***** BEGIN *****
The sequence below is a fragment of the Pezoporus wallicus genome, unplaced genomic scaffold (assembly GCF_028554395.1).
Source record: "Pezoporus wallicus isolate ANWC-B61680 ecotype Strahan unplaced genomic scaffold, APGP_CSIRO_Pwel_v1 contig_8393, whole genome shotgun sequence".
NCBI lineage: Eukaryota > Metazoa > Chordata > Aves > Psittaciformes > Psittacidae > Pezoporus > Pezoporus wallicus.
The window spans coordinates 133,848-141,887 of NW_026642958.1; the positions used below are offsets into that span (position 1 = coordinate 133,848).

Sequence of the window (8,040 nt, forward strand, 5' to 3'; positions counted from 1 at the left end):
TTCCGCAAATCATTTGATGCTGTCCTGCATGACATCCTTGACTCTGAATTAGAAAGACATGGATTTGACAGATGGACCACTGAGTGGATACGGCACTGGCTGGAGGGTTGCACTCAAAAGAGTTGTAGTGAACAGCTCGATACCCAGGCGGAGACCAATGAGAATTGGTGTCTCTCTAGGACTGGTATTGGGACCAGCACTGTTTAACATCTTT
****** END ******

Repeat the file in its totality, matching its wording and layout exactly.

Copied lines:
The sequence below is a fragment of the Pezoporus wallicus genome, unplaced genomic scaffold (assembly GCF_028554395.1).
Source record: "Pezoporus wallicus isolate ANWC-B61680 ecotype Strahan unplaced genomic scaffold, APGP_CSIRO_Pwel_v1 contig_8393, whole genome shotgun sequence".
NCBI lineage: Eukaryota > Metazoa > Chordata > Aves > Psittaciformes > Psittacidae > Pezoporus > Pezoporus wallicus.
The window spans coordinates 133,848-141,887 of NW_026642958.1; the positions used below are offsets into that span (position 1 = coordinate 133,848).

Sequence of the window (8,040 nt, forward strand, 5' to 3'; positions counted from 1 at the left end):
TTCCGCAAATCATTTGATGCTGTCCTGCATGACATCCTTGACTCTGAATTAGAAAGACATGGATTTGACAGATGGACCACTGAGTGGATACGGCACTGGCTGGAGGGTTGCACTCAAAAGAGTTGTAGTGAACAGCTCGATACCCAGGCGGAGACCAATGAGAATTGGTGTCTCTCTAGGACTGGTATTGGGACCAGCACTGTTTAACATCTTT